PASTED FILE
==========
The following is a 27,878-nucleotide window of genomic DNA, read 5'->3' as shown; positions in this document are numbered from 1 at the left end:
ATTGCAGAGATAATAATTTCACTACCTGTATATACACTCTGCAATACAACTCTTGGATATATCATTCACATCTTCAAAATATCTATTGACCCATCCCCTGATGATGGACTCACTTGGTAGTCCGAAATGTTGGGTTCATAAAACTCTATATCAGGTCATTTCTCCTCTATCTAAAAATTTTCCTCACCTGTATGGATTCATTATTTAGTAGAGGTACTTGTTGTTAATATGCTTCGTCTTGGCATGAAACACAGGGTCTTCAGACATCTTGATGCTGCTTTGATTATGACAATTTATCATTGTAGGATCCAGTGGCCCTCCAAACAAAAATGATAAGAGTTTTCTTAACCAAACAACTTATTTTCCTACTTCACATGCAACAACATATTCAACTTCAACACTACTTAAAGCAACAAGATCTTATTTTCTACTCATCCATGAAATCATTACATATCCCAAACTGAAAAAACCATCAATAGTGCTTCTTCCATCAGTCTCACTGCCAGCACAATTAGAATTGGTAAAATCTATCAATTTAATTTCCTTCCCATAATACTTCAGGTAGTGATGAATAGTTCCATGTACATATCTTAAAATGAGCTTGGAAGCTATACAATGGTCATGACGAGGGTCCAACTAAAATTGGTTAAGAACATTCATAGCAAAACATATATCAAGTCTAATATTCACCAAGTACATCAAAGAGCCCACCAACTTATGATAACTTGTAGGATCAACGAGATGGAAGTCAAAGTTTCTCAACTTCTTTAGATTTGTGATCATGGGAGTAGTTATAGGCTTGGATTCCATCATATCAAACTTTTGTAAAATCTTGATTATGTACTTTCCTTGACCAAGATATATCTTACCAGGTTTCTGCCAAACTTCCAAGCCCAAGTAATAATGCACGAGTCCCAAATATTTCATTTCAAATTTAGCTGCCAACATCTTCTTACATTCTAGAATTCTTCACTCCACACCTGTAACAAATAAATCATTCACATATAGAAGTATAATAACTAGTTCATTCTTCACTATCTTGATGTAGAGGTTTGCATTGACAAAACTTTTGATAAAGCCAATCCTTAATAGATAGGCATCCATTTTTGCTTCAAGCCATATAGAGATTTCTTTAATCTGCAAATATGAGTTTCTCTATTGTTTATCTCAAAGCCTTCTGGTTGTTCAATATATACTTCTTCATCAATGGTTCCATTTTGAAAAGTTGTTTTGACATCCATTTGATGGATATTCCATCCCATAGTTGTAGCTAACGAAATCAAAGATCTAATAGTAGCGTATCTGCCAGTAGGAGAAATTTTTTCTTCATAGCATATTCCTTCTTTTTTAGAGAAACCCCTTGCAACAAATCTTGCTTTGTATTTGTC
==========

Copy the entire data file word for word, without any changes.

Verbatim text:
The following is a 27,878-nucleotide window of genomic DNA, read 5'->3' as shown; positions in this document are numbered from 1 at the left end:
ATTGCAGAGATAATAATTTCACTACCTGTATATACACTCTGCAATACAACTCTTGGATATATCATTCACATCTTCAAAATATCTATTGACCCATCCCCTGATGATGGACTCACTTGGTAGTCCGAAATGTTGGGTTCATAAAACTCTATATCAGGTCATTTCTCCTCTATCTAAAAATTTTCCTCACCTGTATGGATTCATTATTTAGTAGAGGTACTTGTTGTTAATATGCTTCGTCTTGGCATGAAACACAGGGTCTTCAGACATCTTGATGCTGCTTTGATTATGACAATTTATCATTGTAGGATCCAGTGGCCCTCCAAACAAAAATGATAAGAGTTTTCTTAACCAAACAACTTATTTTCCTACTTCACATGCAACAACATATTCAACTTCAACACTACTTAAAGCAACAAGATCTTATTTTCTACTCATCCATGAAATCATTACATATCCCAAACTGAAAAAACCATCAATAGTGCTTCTTCCATCAGTCTCACTGCCAGCACAATTAGAATTGGTAAAATCTATCAATTTAATTTCCTTCCCATAATACTTCAGGTAGTGATGAATAGTTCCATGTACATATCTTAAAATGAGCTTGGAAGCTATACAATGGTCATGACGAGGGTCCAACTAAAATTGGTTAAGAACATTCATAGCAAAACATATATCAAGTCTAATATTCACCAAGTACATCAAAGAGCCCACCAACTTATGATAACTTGTAGGATCAACGAGATGGAAGTCAAAGTTTCTCAACTTCTTTAGATTTGTGATCATGGGAGTAGTTATAGGCTTGGATTCCATCATATCAAACTTTTGTAAAATCTTGATTATGTACTTTCCTTGACCAAGATATATCTTACCAGGTTTCTGCCAAACTTCCAAGCCCAAGTAATAATGCACGAGTCCCAAATATTTCATTTCAAATTTAGCTGCCAACATCTTCTTACATTCTAGAATTCTTCACTCCACACCTGTAACAAATAAATCATTCACATATAGAAGTATAATAACTAGTTCATTCTTCACTATCTTGATGTAGAGGTTTGCATTGACAAAACTTTTGATAAAGCCAATCCTTAATAGATAGGCATCCATTTTTGCTTCAAGCCATATAGAGATTTCTTTAATCTGCAAATATGAGTTTCTCTATTGTTTATCTCAAAGCCTTCTGGTTGTTCAATATATACTTCTTCATCAATGGTTCCATTTTGAAAAGTTGTTTTGACATCCATTTGATGGATATTCCATCCCATAGTTGTAGCTAACGAAATCAAAGATCTAATAGTAGCGTATCTGCCAGTAGGAGAAATTTTTTCTTCATAGCATATTCCTTCTTTTTTAGAGAAACCCCTTGCAACAAATCTTGCTTTGTATTTGTC